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November 18 , 2002


American Heart Association Scientific Sessions Presentation: Emory Randomized Trial Finds Off-Pump Coronary Surgery Cuts Costs And Sends Patients Home Sooner

CHICAGO - The results of the first U.S. randomized trial comparing off-pump bypass surgery to the traditional on-pump version of the procedure concludes off-pump surgery not only offers better results but also reduces the cost of by-pass procedures by almost $3,000 per patient.

These findings are being presented at the American Heart Association's Scientific Sessions today by Emory Crawford Long Hospital cardiothoracic surgeon John Puskas, M.D., M.Sc, who headed the study's team of Emory University School of Medicine investigators. "The cost comparison, which is the focus of my presentation, is very important in this era when health cost containment is something we are all concerned about," says Dr. Puskas, Associate Professor of Surgery in Emory University School of Medicine's Division of Cardiothoracic Surgery.

Coronary artery by-pass graft surgery (CABG) without the use of the heart-lung machine (known as "off-pump" surgery) allows cardiothoracic surgeons to provide artery grafts without stopping the heart, a strategy that may reduce neurological complications and improve recovery. However, some surgeons have questioned the improved outcomes reported with off-pump surgery, arguing that the better results are primarily due to the selection of patients for that technique.

"Before our study, surgeons were basically comparing apples to oranges -- they were looking at comparisons between patients who were specifically chosen for off-pump surgery and those selected specifically for on-pump surgery," explains Dr. Puskas. "But with the results of our randomized study, no one can make the argument any longer that the better off-pump results have something to do with patient selection."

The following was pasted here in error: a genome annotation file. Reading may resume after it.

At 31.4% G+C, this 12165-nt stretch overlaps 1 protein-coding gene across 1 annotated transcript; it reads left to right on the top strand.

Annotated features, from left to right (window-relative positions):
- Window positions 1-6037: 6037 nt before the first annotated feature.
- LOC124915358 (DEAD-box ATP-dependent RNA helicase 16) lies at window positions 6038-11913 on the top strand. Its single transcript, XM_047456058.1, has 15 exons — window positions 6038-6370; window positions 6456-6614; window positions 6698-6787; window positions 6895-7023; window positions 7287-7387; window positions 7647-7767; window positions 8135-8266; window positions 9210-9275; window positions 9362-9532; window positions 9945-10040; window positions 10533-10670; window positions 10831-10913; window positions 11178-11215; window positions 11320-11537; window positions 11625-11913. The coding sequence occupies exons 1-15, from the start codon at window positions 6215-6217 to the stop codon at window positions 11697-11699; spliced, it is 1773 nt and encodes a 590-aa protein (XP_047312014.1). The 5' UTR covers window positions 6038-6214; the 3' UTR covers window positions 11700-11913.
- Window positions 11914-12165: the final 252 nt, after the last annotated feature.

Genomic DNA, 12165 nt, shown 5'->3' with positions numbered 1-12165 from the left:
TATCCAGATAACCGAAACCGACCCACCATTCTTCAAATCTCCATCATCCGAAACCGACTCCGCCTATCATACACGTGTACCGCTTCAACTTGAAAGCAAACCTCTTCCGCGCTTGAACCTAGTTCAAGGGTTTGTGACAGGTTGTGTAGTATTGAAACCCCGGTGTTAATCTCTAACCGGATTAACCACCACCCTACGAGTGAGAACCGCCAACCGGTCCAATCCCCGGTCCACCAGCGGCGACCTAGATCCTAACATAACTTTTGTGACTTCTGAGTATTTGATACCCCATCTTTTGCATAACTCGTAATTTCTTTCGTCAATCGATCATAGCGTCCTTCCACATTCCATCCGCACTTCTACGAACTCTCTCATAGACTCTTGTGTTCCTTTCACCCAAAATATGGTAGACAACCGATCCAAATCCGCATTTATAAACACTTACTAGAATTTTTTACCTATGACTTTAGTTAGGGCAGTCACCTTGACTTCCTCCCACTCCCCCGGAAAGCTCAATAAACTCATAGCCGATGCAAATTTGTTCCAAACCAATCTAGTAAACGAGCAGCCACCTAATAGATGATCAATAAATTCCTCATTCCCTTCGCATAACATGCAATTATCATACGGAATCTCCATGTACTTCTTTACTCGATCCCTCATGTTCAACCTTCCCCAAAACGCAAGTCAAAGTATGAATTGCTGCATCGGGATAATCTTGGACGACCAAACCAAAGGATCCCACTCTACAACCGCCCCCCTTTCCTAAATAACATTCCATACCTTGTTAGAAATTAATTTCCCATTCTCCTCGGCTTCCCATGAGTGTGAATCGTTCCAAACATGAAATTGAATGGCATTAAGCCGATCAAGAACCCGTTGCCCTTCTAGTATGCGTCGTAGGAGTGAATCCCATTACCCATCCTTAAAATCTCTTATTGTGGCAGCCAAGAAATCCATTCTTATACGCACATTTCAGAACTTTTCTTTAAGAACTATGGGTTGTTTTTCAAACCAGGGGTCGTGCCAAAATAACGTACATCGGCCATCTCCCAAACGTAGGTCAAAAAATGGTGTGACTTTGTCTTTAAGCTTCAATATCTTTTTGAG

The randomized trial compared 100 patients who received off-pump bypass surgery to 100 patients who underwent the same procedure but with the on-pump technique. The number of artery grafts each group received was virtually identical. "We found that off-pump surgery saves about $2,800 in medical costs," says Dr. Puskas. "Much of these savings may be due to the fact the patients who underwent off-pump surgery were able to go home about a day earlier than the on-pump surgery patients."

In addition, the short term results of off-pump surgery showed similar or lower rates of death, heart attack, and stroke when compared to on-pump patients. Off-pump patients were also on ventilators for a shorter period of time and less likely to require blood transfusions.

"We believe the major contribution of our randomized study is that it makes it clear that patient selection is not an explanation for differences between on-pump and off-pump results. The bottom line is that you can do a complete job off-pump without any sacrifice or compromise with the revascularization that is required for the patient -- and it saves money, too," says Dr. Puskas. "I think this data will convinced more surgeons to start looking at the advantages of using the off-pump technique in the future."

The Emory Heart Center is comprised of all cardiology services and research at Emory University Hospital (EUH), Emory Crawford Long Hospital (ECLH) Carlyle Fraser Heart Center, the Andreas Gruentzig Cardiovascular Center of Emory University and the Emory Clinic. Ranked in the top ten of U.S. News & World Report's annual survey of the nation's best Heart Centers, the Emory Heart Center has a rich history of excellence in all areas of cardiology-- including education, research and patient care. It is also internationally recognized as one of the birthplaces of modern interventional cardiology.


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